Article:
We insist on being the whole and imperfect people we are


Fodball players Narrator about worries and anxiety. Politicians reportsabout stress. And on Instagram, stories appear about everything that is not a glossy picture.

A new trend is emerging: we increasingly insist on being the whole and imperfect people we are.

The observation is one of the central points in sociologist and consumer expert Eva Steensig’s latest report, where she takes the temperature of Danes’ behaviour.

“The staging of ourselves as special, unique and exceptional is being replaced by an urge to be normal and live normal lives”, she says and explains that this is the biggest new bride she has seen in the 20 years she have observed our behavior.

“In recent decades, an ‘├╝ber-individualisation’ has affected all parts of society, from politics, workplaces and business, but is now being challenged. It’s a showdown with everything that was.’

Eva Steensig makes a living by observing our behavior and advising companies such as banks, the media and food manufacturers on where consumers and the spirit of the times are moving. The method she uses, ‘Pattern-Based Forecasting’, she has developed and tested over 20 years. It is internationally recognized, she explains, and is used by advertising agencies in many countries.

First, observations are collected that point to changes in our behavior. The most recent was a municipality which closed down an ice rink and left the sports associations in the lurch. Two 90-year-olds had gotten married. And men who knit.

She collects the observations in the base, and then once in a while she writes all the characters on yellow slips of paper and hangs them on a large blackboard. Also she looks for matching signs that form patterns.

“We know that when a common assumption becomes too shrill, or we start laughing at them, a backlash starts. A transition exists both the original and the backlash before we arrive at a new shared assumption. We are in such a time of crisis right now,’ she explains.

This time the pattern was that after years of individualistically staging ourselves as unique, there are signs that the wind is turning.

“We want to be allowed to be ordinary and surround ourselves with ordinary things”, as she says and emphasizes that employees will increasingly demand that their workplace make room for the whole person, the media ‘BeReal’ advertises by showing a truer the world, and as recently as this weekend, singer Tobias Rahim explained that his cancellation of the event P3 Guld, where he received the main prize, was due to an anxiety attack.

Bun with cheese as a competition parameter

From Eva Steensig seeing the first signs of a change until it has become the dominant behaviour, it often takes 3-4 years. She exemplifies the behavior around children and parents, because it is one of the places where she now sees a showdown with perfection and performance culture.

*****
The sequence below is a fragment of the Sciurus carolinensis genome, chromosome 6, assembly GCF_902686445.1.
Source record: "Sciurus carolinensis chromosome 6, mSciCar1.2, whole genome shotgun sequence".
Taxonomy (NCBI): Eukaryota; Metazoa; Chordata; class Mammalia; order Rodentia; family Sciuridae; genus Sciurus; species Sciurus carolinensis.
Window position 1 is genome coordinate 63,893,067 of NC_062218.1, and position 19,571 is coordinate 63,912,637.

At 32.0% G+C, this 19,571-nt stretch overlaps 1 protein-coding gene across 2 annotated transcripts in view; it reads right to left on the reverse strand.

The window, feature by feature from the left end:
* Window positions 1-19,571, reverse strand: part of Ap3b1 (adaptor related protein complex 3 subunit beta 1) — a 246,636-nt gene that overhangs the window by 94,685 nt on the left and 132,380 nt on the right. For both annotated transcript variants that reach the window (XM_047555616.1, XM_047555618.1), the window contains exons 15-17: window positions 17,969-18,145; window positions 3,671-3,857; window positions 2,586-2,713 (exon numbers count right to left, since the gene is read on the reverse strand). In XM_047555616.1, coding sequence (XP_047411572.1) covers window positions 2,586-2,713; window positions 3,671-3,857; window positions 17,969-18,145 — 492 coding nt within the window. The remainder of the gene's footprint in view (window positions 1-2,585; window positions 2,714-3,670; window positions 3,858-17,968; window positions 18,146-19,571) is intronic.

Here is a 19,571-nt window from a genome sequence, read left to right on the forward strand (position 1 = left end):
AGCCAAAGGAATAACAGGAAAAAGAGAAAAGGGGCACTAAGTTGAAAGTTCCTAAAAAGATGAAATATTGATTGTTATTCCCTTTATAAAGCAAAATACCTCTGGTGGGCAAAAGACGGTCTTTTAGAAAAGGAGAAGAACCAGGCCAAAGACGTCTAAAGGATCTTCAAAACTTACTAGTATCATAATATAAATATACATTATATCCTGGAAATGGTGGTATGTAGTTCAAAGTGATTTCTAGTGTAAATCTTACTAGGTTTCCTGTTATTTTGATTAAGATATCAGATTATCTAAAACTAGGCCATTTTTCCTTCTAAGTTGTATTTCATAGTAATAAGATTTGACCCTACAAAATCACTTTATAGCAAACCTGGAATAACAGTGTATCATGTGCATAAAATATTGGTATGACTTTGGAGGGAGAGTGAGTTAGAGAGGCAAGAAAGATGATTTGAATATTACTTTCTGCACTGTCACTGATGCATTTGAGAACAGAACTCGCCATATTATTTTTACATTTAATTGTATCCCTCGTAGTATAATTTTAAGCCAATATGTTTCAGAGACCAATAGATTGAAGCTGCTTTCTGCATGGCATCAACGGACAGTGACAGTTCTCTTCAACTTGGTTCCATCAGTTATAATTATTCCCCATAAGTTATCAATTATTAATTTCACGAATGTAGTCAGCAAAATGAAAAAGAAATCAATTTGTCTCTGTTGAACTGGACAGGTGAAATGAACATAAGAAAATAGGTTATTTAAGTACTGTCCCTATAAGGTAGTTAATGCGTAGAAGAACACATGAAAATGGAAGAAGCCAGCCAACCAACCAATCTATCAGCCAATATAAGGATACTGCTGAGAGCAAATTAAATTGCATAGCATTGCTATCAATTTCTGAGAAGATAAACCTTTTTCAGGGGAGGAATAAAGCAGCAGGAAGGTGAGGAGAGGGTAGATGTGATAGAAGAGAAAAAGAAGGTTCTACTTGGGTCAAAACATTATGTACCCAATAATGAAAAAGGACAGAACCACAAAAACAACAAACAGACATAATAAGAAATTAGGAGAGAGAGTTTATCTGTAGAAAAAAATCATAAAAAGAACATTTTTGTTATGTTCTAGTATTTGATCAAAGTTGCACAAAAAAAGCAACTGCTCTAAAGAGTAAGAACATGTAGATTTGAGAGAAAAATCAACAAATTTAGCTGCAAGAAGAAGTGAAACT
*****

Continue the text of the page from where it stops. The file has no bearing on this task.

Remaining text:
Perhaps 15 years ago, it was a common assumption that children should be allowed to be children. They were competent and “they would rather not learn anything in zero class”, as she puts it. But then came the first signs that something was changing. Children now had to go to the violin, to the ballet, we had talent shows with children who paid tribute to the elite.

“From the time we started seeing the signs until the front page of BT read: ‘This is how you get smart children’, four years passed. From the simmering, until it was an acceptable dominant behavior that children should be winners”, says Eva Steensig.

Today, the backlash will come, she believes.

“The idea that being a successful parent equals successful children has been around ever since. Where it is the talented children who get extra tuition or a personal trainer for football, and where parents post the children’s medals and grades on Facebook. But now a debate has arisen about the negative consequences of the achievement race, and about the mental health of young people, so the backlash is underway, and it is also about the right to be an imperfect, whole human being.’

And Eva Steensig believes that we are wise to listen.

“All handling of citizens, customers and employees, all branding, communication and all new concepts have been built around the pursuit of uniqueness and a culture of performance, but we see that this breaks down into a fatigue over the pursuit of being perfect, and the quest to live up to one’s own and others’ expectations. Imagine what it will mean for marketing, management and development when we will be allowed to be ordinary and surround ourselves with ordinary things’.


Source: Politiken.dk – Forsiden by politiken.dk.

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